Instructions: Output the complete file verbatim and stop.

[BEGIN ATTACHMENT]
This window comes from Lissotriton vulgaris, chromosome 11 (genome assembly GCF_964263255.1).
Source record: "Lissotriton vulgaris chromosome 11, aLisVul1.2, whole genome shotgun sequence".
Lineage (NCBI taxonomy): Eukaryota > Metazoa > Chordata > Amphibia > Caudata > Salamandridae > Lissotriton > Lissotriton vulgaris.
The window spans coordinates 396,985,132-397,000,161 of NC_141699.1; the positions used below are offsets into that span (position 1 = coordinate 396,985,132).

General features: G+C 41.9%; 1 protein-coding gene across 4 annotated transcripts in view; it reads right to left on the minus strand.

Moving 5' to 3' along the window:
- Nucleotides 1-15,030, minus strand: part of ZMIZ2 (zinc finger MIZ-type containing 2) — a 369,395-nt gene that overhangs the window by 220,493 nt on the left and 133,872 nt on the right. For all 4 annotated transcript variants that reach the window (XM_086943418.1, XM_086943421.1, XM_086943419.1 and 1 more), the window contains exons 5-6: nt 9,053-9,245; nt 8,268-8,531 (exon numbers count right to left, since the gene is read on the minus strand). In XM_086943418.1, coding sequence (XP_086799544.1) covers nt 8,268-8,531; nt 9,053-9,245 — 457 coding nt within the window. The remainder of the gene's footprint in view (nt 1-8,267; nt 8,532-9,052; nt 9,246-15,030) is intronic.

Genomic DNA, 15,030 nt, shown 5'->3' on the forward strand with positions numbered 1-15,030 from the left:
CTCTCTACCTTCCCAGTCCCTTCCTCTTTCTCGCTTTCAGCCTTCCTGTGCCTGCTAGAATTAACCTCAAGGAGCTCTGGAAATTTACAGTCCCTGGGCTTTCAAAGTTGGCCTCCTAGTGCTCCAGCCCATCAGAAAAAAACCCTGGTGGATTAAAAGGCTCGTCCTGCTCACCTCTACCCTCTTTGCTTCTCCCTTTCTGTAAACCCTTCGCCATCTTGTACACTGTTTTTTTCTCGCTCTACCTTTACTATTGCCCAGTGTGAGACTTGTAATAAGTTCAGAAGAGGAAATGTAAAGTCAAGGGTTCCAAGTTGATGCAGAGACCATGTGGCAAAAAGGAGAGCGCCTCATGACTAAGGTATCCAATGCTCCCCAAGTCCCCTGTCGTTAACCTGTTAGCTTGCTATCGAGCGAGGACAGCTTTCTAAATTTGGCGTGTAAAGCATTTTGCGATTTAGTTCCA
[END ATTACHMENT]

This window comes from Lissotriton vulgaris, chromosome 11 (genome assembly GCF_964263255.1).
Source record: "Lissotriton vulgaris chromosome 11, aLisVul1.2, whole genome shotgun sequence".
Lineage (NCBI taxonomy): Eukaryota > Metazoa > Chordata > Amphibia > Caudata > Salamandridae > Lissotriton > Lissotriton vulgaris.
The window spans coordinates 396,985,132-397,000,161 of NC_141699.1; the positions used below are offsets into that span (position 1 = coordinate 396,985,132).

General features: G+C 41.9%; 1 protein-coding gene across 4 annotated transcripts in view; it reads right to left on the minus strand.

Moving 5' to 3' along the window:
- Nucleotides 1-15,030, minus strand: part of ZMIZ2 (zinc finger MIZ-type containing 2) — a 369,395-nt gene that overhangs the window by 220,493 nt on the left and 133,872 nt on the right. For all 4 annotated transcript variants that reach the window (XM_086943418.1, XM_086943421.1, XM_086943419.1 and 1 more), the window contains exons 5-6: nt 9,053-9,245; nt 8,268-8,531 (exon numbers count right to left, since the gene is read on the minus strand). In XM_086943418.1, coding sequence (XP_086799544.1) covers nt 8,268-8,531; nt 9,053-9,245 — 457 coding nt within the window. The remainder of the gene's footprint in view (nt 1-8,267; nt 8,532-9,052; nt 9,246-15,030) is intronic.

Genomic DNA, 15,030 nt, shown 5'->3' on the forward strand with positions numbered 1-15,030 from the left:
CTCTCTACCTTCCCAGTCCCTTCCTCTTTCTCGCTTTCAGCCTTCCTGTGCCTGCTAGAATTAACCTCAAGGAGCTCTGGAAATTTACAGTCCCTGGGCTTTCAAAGTTGGCCTCCTAGTGCTCCAGCCCATCAGAAAAAAACCCTGGTGGATTAAAAGGCTCGTCCTGCTCACCTCTACCCTCTTTGCTTCTCCCTTTCTGTAAACCCTTCGCCATCTTGTACACTGTTTTTTTCTCGCTCTACCTTTACTATTGCCCAGTGTGAGACTTGTAATAAGTTCAGAAGAGGAAATGTAAAGTCAAGGGTTCCAAGTTGATGCAGAGACCATGTGGCAAAAAGGAGAGCGCCTCATGACTAAGGTATCCAATGCTCCCCAAGTCCCCTGTCGTTAACCTGTTAGCTTGCTATCGAGCGAGGACAGCTTTCTAAATTTGGCGTGTAAAGCATTTTGCGATTTAGTTCCA